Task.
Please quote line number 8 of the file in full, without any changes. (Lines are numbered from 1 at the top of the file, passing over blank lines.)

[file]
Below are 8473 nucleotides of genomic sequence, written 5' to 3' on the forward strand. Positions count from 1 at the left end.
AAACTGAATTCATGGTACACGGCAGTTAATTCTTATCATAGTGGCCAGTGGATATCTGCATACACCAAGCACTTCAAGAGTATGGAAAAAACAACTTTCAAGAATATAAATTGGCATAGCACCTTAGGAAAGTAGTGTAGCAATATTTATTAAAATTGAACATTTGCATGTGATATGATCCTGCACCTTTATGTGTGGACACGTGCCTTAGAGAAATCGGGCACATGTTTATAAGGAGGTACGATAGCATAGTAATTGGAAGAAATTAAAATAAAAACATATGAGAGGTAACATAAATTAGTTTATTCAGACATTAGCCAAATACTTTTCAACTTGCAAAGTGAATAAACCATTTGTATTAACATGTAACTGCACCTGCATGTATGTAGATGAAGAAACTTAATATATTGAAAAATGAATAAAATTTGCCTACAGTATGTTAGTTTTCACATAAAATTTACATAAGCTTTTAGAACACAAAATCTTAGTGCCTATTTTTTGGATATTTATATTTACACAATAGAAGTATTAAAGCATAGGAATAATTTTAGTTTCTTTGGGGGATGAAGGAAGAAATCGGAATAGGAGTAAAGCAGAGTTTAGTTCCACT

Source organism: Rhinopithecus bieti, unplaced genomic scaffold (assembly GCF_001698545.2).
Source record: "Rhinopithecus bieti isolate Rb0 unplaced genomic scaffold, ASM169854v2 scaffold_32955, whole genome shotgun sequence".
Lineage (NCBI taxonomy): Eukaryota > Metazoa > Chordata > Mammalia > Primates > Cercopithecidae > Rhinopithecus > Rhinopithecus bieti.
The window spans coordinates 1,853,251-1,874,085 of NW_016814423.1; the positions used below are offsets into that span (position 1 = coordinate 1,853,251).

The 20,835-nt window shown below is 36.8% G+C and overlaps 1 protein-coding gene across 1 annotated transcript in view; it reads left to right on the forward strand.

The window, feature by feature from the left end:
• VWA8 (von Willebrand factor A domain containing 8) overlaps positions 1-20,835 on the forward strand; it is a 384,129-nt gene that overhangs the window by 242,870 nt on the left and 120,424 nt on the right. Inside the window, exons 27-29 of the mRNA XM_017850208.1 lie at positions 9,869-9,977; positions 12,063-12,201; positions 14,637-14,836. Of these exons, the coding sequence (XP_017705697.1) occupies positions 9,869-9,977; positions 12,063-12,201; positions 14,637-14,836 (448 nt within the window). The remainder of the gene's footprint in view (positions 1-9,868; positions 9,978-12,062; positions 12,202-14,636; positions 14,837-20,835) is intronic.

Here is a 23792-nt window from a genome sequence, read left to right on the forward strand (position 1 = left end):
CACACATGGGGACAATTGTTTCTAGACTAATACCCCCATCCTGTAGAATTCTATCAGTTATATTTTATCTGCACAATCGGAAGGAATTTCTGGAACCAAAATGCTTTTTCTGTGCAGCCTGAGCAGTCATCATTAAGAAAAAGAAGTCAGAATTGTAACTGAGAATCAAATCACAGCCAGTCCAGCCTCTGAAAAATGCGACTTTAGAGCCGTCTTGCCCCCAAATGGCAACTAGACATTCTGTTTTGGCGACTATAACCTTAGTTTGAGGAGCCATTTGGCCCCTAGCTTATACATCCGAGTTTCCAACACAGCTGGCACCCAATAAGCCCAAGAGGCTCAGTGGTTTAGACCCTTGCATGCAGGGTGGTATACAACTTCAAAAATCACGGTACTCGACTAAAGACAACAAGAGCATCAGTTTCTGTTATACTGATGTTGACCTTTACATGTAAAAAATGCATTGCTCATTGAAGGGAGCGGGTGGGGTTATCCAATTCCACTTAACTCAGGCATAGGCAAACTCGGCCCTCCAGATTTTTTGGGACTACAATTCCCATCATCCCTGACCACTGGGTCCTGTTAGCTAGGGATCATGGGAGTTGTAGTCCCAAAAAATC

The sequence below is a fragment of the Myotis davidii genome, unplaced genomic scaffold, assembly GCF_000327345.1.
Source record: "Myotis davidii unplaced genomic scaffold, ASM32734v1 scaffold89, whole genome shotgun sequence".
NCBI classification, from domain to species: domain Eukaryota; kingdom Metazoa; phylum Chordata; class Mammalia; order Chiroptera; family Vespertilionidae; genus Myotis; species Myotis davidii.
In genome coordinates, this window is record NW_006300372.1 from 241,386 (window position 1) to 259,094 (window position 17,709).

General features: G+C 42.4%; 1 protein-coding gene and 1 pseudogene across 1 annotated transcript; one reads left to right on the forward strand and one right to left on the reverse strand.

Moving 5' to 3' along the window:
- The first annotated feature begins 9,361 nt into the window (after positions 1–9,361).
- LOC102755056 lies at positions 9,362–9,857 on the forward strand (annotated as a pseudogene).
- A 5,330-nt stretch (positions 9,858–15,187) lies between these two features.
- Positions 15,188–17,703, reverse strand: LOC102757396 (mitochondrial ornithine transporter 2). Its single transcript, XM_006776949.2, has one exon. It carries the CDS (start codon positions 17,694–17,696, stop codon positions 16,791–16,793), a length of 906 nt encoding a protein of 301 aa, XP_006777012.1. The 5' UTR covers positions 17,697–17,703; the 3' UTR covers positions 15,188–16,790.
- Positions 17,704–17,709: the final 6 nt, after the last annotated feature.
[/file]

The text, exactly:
The window, feature by feature from the left end: